Leominster Teacher Running Boston Marathon to Honor Memory of Friend
LEOMINSTER -- “The one thing everyone says about Chelsea is that she had a beautiful smile.”
Those were the words of Kacey Morin when asked to describe her friend, Chelsea Smith, who died in 2017, at age 26, after a lifelong battle with health ailments stemming from childhood cancer.
Though she’s been gone for two years, Smith’s joyous spirit and beaming personality still frequently visit Morin’s thoughts. Now even more so, as Morin, 27, makes final preparations to run her first Boston Marathon on Monday in honor of her friend.
“I’ve been friends with the Smith family for years,” Morin said. “My family has been close to them. And Deane Smith, Chelsea’s dad, actually offered the bib to me this year. It’s been a dream of mine to run the marathon, and I was so grateful that he offered me this opportunity. Since I was getting it from them, I wanted them to know that I had Chelsea in mind.”
Morin, a first-grade teacher at Frances Drake Elementary School in Leominster, graduated from St. Bernard’s in 2009. She and Smith had been friends since childhood. Their older brothers, Quinn Smith and Brian Morin, were part of the same circle of friends, so spending time together just came naturally.
Smith attended Fitchburg schools throughout her childhood, however she was often “in and out of school,” Morin said, due to her illness.
At age 2, Smith was diagnosed with hepatoblastoma, a type of cancer seen most often in children younger than 3, which causes tumors to grow in the liver. Chemotherapy, radiation and surgery followed, and the treatment left Smith with ongoing, serious health issues.
Where others in her place might have felt anger or resentment, Smith remained a source of joy for everyone around her.
“I think it was just her positive energy,” Morin said, explaining why so many people were drawn to Smith’s personality. “She was in and out of the hospital quite a bit throughout her life, starting when she was very young. Other than seeing her not doing well, you wouldn’t know that from the energy that was radiating off of her.”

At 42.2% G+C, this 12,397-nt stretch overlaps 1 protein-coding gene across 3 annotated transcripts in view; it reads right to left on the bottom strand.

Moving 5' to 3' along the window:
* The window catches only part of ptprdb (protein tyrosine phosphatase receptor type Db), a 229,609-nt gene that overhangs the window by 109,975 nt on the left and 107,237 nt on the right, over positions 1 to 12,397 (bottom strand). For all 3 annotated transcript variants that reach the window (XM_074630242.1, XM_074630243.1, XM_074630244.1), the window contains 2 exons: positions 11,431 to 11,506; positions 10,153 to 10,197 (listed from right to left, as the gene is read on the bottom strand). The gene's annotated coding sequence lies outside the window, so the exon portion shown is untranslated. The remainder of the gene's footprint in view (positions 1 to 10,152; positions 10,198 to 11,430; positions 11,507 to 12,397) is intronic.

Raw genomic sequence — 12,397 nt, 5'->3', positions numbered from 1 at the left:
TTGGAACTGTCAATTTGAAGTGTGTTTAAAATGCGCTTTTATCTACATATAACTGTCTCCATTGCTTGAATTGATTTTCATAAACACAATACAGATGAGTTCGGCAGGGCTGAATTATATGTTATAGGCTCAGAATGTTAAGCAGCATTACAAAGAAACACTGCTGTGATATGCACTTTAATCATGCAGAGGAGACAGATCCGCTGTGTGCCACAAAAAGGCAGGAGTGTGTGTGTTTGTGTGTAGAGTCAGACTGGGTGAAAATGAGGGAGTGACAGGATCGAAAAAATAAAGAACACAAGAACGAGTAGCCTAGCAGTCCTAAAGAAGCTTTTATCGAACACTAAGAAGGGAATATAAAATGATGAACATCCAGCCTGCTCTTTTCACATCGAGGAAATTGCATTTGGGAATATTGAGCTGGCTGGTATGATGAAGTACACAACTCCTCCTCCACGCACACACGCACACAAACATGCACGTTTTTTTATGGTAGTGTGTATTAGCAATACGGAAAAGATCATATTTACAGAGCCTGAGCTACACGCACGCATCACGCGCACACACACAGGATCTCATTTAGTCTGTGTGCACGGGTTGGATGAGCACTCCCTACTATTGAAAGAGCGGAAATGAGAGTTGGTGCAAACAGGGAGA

Through the marathon, Morin has collected donations from friends and the community to support the work of Dr. Allison O’Neill, who specializes in researching hepatoblastoma, at the Dana-Farber Cancer Institute.
Morin is no stranger to racing. She’s already run two marathons, and in 2017 she won the inaugural Keep Smiling Beautiful 5K Walk and Run, held to celebrate Smith’s life.
Even so, Morin knows her first Boston Marathon is a different beast.
“Third marathon, first Boston,” Morin said. “The jitters are jittery right now. I’m nervous, but excited.”
Morin also received some unexpected motivation on Friday. Staff and students at Frances Drake surprised her with a celebratory send-off, hanging a banner that bore dozens of signatures and notes of encouragement, as well as Smith’s name.
The support was overwhelming, Morin said. When sharing a photo from the event, she referred to those pictured as, “My Frances Drake family.”
Morin began taking part in road races toward the end of her time in college, but her interest in the sport began even earlier. Her mother, Lori, has twice run the Boston Marathon.
Lori Morin was near the finish line on April 15, 2013, when a pair of homemade explosives were set off, killing three and injuring hundreds. Mother and daughter have been back to the marathon since then, but nowhere near the site of the explosions. The memories have been too painful.
“My mom was at the marathon the year of the bombing, and she was at the finish line,” Morin said. “This year is her first time going back to the finish line, so I’m hoping to give her a better memory.”
Through family, students and the community, Morin has plenty of motivation to run her best race on Monday. Most of all, she knows the memory of Smith will be with her every step of the way.
“Training for this race, I just totally feel like she’s going to be with me on race day,” Morin said. “Sometimes if I get injured or I think, ‘Ugh,’ I think of Chelsea and I think, ‘I’m running for her.’ She’s going to be running with me, I know that.”
Follow Ross Edwards on Twitter @rossredwards.